The Science Journal of the American Association for Respiratory Care

2001 OPEN FORUM Abstracts

AN INVESTIGATIONIN LEADERSHIP STYLES AND EMPLOYEE OUTCOMES IN RESPIRATORY CARE

Anna W. Parkman,Ph.D., MBA, RRT, University of Charleston, Charleston, WV.

BACKGROUND:Respiratory care managers and supervisors are challenged as never before todeliver cost effective quality care in an era of decreasing compensation, alarmingmanpower shortages, and rising consumer expectations. In an effort to meet thecontinually changing demands of the health care systems and provide leadershipwithin the profession, many have begun to explore leadership styles and theeffects these have on employee outcomes particularly those related to retentionand productivity. No published studies focus on leadership styles and outcomesin Respiratory Care.

Methods: A nationwide randomsample (N=841) of staff respiratory therapists completed Bass?s Multi-FactorLeadership Questionnaire (MLQ 5X-Short Form) to determine the relationship betweenthe transformational, transactional, or the laissez-faire leadership style ofrespiratory care managers and the outcome variables of satisfaction with theleader, perception of leadership effectiveness and willingness to exert extraeffort. The data was analyzed utilizing the multivariate analysis techniquesof product-moment correlation coefficients and multiple regression to examinethe relationship between independent and dependent variables. Correlation coefficientswere utilized to assess the strength of the linear relationship between demographicvariables, the MLQ Form derived leadership factors, and the outcome variables.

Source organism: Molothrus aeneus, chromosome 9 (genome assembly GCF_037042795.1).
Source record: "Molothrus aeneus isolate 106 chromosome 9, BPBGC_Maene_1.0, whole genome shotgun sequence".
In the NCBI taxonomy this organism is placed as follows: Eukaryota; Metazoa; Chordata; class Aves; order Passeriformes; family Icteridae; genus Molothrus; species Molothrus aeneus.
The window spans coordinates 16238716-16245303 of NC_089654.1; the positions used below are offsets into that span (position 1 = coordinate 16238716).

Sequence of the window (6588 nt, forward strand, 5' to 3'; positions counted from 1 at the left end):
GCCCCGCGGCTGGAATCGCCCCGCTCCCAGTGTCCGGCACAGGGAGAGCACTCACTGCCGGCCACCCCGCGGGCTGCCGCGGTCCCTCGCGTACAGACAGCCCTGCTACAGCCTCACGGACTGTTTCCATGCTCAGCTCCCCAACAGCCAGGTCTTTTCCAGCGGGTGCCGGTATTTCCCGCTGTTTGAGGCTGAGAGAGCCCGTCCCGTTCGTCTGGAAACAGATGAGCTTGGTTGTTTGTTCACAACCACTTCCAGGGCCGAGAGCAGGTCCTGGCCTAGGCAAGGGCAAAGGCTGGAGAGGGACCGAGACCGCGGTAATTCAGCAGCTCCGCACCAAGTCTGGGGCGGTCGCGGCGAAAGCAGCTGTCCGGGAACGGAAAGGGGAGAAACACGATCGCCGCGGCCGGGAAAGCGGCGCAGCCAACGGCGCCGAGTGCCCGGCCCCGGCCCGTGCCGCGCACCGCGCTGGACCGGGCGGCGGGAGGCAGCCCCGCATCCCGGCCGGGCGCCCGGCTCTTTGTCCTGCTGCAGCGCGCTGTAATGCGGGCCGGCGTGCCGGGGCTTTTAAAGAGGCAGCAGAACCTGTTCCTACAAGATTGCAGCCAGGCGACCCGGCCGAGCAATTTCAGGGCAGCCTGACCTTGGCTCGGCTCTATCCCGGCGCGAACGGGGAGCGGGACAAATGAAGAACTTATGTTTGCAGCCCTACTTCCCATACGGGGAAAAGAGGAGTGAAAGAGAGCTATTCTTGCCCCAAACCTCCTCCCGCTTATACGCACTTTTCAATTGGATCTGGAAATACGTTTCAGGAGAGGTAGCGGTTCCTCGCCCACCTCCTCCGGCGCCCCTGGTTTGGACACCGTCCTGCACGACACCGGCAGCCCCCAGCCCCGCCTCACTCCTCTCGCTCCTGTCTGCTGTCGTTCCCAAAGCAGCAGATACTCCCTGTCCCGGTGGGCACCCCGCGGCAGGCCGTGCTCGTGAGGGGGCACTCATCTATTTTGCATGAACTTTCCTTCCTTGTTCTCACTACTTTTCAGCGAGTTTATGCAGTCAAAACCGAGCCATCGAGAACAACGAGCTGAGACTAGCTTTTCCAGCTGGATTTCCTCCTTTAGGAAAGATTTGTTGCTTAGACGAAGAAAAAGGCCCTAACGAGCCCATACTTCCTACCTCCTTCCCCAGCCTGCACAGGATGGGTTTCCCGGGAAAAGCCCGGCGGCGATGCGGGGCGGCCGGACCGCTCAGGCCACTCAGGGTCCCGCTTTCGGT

Results: Staff therapistsworking in the acute care environment perceive the supervisors and managersto whom they report as exhibiting transformational leadership behaviors morefrequently than transactional or laissez-faire leadership practices. A significantrelationship (p=0.01) exists between the respiratory care manager?s leadershipstyle as perceived by the employee and all three of the outcome variables. Further,findings indicate that there is no significant relationship between gender andthe leadership style of respiratory care managers and supervisors as perceivedby subordinate staff therapists.

CONCLUSION: Bass?s (1985)Full Range Model of Leadership offers leaders in the field the opportunity todirectly impact on outcomes in the respiratory care department. The findingsindicate an opportunity to increase positive subordinate outcomes and retentionof employees through the application of transformational leadership in respiratorycare.

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